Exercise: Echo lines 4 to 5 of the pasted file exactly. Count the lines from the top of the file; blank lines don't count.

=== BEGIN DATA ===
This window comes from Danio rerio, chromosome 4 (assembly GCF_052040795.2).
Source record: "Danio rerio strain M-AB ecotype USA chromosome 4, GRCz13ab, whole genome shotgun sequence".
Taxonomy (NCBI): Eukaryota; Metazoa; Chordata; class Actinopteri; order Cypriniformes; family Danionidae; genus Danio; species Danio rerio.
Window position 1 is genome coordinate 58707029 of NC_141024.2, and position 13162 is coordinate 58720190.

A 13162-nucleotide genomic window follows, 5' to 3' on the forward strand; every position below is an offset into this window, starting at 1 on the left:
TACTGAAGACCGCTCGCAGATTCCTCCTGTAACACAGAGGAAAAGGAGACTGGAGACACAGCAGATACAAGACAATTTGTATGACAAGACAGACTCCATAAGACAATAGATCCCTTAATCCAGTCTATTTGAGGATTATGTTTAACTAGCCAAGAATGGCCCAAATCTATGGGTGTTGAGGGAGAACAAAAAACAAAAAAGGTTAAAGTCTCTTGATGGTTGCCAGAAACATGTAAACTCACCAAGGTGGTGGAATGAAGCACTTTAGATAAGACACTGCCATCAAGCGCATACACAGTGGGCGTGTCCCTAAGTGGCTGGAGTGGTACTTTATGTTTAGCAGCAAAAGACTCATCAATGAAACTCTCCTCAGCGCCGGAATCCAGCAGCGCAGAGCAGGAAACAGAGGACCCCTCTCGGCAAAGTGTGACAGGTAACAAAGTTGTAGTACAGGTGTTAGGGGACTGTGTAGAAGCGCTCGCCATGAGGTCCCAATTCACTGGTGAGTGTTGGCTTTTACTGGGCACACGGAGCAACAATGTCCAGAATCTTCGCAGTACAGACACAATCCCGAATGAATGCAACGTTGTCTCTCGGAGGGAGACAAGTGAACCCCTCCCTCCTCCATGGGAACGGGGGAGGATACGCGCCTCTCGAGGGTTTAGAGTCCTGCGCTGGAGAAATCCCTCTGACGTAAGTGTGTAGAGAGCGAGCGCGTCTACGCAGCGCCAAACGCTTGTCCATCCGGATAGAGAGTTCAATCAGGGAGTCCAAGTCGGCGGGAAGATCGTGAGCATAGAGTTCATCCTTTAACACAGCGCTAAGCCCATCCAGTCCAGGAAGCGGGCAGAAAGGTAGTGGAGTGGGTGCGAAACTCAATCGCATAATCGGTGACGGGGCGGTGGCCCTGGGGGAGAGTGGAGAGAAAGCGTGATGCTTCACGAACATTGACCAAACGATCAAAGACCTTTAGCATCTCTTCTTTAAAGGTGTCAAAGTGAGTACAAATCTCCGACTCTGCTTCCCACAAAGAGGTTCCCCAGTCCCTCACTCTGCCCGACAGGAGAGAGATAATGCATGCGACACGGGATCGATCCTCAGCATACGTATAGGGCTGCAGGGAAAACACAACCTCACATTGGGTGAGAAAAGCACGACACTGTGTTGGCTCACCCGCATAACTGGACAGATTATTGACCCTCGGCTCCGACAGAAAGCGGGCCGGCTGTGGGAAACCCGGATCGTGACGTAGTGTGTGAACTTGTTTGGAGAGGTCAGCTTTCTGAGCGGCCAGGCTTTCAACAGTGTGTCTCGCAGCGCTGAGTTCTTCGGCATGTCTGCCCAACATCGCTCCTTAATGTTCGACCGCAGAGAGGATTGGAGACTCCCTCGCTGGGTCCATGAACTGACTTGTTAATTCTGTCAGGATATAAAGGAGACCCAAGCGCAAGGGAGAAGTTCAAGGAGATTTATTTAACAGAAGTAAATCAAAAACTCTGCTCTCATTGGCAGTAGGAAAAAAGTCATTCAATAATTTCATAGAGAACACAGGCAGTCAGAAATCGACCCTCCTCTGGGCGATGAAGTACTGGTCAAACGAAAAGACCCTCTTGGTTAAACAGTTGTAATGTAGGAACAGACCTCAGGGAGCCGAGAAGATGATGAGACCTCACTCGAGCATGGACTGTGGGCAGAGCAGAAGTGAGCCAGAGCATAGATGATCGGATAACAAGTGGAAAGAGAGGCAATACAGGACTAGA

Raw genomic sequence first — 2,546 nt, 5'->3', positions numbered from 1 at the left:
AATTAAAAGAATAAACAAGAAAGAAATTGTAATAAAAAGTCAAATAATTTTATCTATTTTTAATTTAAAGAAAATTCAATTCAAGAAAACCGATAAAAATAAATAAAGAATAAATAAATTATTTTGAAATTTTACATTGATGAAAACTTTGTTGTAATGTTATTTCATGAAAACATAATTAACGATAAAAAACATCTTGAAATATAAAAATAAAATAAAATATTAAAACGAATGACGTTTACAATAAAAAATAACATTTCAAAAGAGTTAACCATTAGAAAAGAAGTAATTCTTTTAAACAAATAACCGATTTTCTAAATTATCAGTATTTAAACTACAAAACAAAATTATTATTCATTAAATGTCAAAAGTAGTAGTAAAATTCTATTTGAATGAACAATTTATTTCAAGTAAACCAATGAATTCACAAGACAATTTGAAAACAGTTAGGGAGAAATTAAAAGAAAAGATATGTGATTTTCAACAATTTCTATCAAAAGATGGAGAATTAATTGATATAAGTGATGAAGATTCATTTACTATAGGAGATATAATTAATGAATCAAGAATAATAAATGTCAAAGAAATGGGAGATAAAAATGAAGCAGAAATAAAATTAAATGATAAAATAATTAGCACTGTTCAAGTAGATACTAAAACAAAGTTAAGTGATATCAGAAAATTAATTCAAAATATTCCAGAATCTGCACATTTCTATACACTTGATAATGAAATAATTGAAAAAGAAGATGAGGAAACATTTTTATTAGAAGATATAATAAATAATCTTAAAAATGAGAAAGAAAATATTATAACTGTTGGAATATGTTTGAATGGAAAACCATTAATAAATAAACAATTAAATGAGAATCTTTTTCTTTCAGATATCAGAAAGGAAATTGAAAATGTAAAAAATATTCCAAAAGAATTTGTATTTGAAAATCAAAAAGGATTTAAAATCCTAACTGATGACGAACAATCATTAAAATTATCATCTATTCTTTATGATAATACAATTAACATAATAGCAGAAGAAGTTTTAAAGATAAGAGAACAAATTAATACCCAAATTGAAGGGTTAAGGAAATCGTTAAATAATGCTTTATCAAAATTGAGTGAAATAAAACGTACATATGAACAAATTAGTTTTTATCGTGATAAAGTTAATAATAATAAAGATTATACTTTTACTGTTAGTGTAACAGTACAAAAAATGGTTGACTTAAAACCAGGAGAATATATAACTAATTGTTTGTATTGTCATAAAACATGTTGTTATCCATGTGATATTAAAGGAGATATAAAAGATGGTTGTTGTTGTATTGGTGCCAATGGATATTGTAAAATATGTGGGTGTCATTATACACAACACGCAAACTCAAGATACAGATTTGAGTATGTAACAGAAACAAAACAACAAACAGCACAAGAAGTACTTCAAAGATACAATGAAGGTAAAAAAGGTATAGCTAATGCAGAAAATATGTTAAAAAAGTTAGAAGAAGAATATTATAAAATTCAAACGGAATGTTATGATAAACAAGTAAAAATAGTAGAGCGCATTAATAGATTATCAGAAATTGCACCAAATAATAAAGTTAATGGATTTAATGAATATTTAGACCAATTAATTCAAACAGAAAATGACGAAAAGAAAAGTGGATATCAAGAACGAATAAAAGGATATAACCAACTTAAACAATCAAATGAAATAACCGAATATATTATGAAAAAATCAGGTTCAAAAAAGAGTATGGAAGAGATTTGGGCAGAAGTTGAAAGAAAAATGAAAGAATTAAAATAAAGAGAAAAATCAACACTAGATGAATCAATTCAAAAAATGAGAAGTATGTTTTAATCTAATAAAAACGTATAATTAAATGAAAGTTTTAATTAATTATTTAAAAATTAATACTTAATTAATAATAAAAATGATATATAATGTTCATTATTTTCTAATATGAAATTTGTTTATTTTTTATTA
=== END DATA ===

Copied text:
Window position 1 is genome coordinate 58707029 of NC_141024.2, and position 13162 is coordinate 58720190.

A 13162-nucleotide genomic window follows, 5' to 3' on the forward strand; every position below is an offset into this window, starting at 1 on the left: